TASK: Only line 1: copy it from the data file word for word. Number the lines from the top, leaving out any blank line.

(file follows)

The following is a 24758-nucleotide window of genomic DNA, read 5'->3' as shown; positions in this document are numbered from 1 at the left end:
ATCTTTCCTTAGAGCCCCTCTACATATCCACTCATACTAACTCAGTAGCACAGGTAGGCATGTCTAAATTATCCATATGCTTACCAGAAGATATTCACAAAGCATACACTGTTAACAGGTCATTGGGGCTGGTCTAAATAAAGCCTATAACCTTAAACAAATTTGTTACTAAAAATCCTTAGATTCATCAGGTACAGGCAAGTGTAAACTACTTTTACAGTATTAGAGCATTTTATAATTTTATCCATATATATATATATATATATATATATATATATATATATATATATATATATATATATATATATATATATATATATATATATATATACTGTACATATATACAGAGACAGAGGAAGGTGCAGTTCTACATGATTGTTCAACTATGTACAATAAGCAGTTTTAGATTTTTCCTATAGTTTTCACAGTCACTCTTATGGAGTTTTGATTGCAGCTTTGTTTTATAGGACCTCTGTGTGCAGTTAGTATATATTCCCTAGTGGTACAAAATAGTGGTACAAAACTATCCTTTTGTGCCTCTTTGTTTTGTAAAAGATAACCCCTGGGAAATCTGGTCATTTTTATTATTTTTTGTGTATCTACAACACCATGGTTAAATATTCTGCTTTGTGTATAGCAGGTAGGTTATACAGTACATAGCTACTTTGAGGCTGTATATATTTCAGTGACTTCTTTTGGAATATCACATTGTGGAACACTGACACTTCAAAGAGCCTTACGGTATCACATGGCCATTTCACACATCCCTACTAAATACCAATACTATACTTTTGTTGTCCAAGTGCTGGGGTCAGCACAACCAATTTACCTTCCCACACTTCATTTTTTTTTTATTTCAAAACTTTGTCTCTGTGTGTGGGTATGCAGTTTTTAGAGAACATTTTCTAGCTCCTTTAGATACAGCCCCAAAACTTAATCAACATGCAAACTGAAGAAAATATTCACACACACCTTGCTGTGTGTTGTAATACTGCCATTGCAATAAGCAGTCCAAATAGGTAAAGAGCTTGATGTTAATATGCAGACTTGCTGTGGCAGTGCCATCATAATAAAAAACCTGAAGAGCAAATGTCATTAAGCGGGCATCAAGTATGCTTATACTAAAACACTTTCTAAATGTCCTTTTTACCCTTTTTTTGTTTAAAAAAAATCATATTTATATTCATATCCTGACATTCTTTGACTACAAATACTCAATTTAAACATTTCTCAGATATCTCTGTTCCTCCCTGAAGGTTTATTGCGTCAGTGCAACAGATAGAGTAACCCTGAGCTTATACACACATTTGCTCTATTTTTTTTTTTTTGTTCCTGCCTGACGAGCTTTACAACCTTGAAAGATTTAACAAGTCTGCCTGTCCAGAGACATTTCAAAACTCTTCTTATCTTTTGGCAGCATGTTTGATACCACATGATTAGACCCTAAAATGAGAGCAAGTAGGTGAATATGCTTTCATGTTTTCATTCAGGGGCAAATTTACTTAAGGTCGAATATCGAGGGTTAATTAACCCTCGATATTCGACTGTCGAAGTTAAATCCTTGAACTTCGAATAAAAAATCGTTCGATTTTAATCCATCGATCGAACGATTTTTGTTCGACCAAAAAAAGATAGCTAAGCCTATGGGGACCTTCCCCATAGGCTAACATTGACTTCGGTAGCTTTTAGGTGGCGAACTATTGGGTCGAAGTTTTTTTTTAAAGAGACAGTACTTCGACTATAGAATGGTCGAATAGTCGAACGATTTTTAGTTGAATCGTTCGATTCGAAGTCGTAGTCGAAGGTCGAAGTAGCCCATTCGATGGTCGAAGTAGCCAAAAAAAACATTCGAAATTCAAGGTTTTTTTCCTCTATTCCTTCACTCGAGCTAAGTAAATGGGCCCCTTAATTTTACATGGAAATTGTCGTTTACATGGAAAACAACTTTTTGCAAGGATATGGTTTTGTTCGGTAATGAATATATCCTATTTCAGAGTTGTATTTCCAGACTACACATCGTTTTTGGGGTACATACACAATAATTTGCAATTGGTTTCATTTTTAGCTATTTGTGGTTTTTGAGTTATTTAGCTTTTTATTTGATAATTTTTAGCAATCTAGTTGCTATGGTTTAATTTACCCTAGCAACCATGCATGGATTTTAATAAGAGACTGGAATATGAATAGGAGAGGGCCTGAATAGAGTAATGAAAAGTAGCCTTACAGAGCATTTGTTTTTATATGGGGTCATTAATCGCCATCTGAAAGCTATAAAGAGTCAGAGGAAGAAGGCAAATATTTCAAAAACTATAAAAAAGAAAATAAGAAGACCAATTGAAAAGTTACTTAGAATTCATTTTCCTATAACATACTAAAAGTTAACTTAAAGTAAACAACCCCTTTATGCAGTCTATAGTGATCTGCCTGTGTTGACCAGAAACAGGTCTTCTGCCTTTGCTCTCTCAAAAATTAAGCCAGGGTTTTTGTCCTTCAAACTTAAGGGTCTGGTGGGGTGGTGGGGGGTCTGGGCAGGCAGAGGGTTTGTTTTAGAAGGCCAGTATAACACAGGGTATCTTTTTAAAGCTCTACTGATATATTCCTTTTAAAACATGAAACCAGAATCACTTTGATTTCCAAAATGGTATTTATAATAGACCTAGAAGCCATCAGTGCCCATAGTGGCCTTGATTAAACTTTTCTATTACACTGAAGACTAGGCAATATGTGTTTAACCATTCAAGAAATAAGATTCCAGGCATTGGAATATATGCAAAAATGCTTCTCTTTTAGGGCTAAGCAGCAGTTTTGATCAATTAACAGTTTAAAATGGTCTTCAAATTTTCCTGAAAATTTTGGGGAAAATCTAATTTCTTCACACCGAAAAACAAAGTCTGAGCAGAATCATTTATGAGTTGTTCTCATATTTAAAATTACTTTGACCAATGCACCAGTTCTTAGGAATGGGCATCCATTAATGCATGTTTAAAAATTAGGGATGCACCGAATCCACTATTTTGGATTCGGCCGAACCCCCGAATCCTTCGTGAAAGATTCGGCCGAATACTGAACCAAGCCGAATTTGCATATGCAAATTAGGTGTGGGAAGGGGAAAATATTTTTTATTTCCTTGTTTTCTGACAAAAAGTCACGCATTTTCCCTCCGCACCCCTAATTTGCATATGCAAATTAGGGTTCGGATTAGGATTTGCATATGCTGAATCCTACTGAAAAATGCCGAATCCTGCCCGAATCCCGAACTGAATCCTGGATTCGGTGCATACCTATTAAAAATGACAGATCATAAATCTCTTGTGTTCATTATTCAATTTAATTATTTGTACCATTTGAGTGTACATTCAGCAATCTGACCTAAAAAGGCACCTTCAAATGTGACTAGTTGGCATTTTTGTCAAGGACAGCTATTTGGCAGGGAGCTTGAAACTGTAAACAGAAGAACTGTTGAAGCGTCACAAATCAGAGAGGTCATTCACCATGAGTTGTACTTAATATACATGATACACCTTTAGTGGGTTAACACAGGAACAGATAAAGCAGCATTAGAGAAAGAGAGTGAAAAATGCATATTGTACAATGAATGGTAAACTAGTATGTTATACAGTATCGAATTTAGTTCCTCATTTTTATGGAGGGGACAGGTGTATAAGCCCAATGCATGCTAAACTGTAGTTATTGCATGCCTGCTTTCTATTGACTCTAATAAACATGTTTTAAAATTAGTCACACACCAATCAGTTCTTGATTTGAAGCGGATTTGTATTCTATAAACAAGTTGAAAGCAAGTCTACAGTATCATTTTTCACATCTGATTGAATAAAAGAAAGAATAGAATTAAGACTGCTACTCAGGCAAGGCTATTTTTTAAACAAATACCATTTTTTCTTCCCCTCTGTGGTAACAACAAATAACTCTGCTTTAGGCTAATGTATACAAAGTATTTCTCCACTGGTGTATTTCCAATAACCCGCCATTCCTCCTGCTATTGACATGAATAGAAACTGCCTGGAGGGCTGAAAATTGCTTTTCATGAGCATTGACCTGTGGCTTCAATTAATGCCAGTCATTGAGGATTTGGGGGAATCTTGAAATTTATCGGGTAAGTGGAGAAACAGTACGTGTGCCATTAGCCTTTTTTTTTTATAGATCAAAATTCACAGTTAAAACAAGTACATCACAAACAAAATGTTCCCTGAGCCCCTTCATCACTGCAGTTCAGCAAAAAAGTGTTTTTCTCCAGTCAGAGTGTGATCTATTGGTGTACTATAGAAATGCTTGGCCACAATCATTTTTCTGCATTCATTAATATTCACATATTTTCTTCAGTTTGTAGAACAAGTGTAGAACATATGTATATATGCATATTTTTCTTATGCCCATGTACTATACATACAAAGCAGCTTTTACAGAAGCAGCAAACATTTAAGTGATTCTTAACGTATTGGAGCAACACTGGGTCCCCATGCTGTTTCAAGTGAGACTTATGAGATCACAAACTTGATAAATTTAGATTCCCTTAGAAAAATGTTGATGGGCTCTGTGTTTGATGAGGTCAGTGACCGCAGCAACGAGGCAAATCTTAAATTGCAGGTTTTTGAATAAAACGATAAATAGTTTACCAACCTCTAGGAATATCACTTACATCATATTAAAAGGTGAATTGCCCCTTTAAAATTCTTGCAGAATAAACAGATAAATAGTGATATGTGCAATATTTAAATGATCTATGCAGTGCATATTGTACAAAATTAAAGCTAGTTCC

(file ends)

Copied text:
The following is a 24758-nucleotide window of genomic DNA, read 5'->3' as shown; positions in this document are numbered from 1 at the left end: